Engineer discusses professional ethics
Nov. 12, 2001
KALAMAZOO -- In 1996, Ed Turner, city engineer for the town of Idaho Falls, Idaho, was faced with a decision about whether to follow his supervisor's orders and break the law or stand behind his own professional ethics.
Turner will discuss that dilemma and the decision he made, which ultimately resulted in several job demotions and a legal battle, when he visits Western Michigan University Thursday, Nov. 15. His presentation, titled "Responsible Charge," begins at 3 p.m. in the Putney Lecture Hall of the Fetzer Center. Co-sponsored by WMU's Center for the Study of Ethics in Society and the College of Engineering and Applied Sciences, the lecture is free and open to the public.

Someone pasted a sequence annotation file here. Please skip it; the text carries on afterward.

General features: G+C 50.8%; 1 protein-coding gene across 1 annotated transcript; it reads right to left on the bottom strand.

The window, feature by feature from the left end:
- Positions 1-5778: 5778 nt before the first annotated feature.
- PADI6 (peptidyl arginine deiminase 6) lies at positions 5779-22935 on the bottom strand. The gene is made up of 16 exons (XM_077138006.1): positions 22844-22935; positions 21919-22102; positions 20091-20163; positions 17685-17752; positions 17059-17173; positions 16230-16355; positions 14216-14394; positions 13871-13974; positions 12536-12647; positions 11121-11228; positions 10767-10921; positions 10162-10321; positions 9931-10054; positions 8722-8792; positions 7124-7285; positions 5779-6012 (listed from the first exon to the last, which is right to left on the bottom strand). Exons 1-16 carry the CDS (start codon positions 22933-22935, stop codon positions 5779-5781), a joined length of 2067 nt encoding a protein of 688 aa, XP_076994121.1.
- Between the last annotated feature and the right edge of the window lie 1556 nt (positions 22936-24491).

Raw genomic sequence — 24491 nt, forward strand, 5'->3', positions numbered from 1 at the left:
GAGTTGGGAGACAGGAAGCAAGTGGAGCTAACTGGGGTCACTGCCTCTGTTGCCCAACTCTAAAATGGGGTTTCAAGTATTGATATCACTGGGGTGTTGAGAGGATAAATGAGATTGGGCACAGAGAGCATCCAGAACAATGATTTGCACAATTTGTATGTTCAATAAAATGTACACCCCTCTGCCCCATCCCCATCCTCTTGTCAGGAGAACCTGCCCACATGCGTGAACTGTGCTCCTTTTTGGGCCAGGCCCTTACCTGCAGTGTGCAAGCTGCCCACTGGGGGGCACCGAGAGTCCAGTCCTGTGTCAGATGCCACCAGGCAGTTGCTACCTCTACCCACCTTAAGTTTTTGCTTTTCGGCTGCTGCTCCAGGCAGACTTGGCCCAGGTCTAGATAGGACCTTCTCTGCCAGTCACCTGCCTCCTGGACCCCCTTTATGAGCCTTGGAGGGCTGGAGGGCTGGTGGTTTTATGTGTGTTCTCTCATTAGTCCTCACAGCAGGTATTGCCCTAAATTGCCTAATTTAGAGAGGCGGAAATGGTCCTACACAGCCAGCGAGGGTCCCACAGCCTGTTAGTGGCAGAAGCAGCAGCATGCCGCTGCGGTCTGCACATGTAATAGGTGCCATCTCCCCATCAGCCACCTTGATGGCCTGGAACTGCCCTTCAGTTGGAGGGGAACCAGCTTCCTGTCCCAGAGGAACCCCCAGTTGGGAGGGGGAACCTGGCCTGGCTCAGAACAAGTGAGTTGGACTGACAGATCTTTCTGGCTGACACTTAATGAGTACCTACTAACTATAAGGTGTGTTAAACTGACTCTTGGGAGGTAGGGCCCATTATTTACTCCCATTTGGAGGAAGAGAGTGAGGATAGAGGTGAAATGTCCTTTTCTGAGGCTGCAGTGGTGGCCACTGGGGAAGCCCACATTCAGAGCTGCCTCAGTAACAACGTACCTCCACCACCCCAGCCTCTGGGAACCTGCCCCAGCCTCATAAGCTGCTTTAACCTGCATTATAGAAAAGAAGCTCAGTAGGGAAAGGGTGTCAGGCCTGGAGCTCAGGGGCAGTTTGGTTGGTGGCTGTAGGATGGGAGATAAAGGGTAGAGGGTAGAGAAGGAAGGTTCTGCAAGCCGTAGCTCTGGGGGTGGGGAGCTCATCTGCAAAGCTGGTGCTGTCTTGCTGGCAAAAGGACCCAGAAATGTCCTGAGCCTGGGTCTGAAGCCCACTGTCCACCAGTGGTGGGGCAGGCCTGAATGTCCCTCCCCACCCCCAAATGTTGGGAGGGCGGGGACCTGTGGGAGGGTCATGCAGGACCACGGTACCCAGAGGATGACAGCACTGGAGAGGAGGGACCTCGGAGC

As the city engineer in Idaho Falls, a southeast Idaho community with a population of 50,000, Turner was required to sign off on city public works projects. When he refused to sign documents approving projects for which he did not have "responsible charge" or supervisory control, he was demoted twice and ultimately resigned his position. Turner then embarked on a four-year legal battle with the city of Idaho Falls and his first lawyer, which he won. That case had a significant impact in the engineering community, as Turner, who espoused public safety as a top priority, became a model for upholding professional ethics in engineering.
For more information, contact the WMU Center for the Study of Ethics in Society at (616) 387-4397.
Media contact: Scott K. Crary, 616 387-8400